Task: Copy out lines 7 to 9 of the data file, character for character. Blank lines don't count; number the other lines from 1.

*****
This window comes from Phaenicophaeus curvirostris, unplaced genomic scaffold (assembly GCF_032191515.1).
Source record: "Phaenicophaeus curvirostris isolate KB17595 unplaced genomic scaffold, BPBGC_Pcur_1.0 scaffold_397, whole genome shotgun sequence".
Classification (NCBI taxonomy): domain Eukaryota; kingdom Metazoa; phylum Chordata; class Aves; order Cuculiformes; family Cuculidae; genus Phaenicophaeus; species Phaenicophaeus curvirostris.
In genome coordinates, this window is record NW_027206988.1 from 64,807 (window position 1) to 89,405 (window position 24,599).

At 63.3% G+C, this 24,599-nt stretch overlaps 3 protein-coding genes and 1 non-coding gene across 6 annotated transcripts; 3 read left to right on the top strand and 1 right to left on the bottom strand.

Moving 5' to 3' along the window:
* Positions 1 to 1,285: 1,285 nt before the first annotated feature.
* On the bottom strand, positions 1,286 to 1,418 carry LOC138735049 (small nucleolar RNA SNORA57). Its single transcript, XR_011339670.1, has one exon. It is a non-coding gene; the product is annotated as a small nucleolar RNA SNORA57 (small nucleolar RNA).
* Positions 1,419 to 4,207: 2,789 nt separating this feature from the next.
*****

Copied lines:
* Positions 1 to 1,285: 1,285 nt before the first annotated feature.
* On the bottom strand, positions 1,286 to 1,418 carry LOC138735049 (small nucleolar RNA SNORA57). Its single transcript, XR_011339670.1, has one exon. It is a non-coding gene; the product is annotated as a small nucleolar RNA SNORA57 (small nucleolar RNA).
* Positions 1,419 to 4,207: 2,789 nt separating this feature from the next.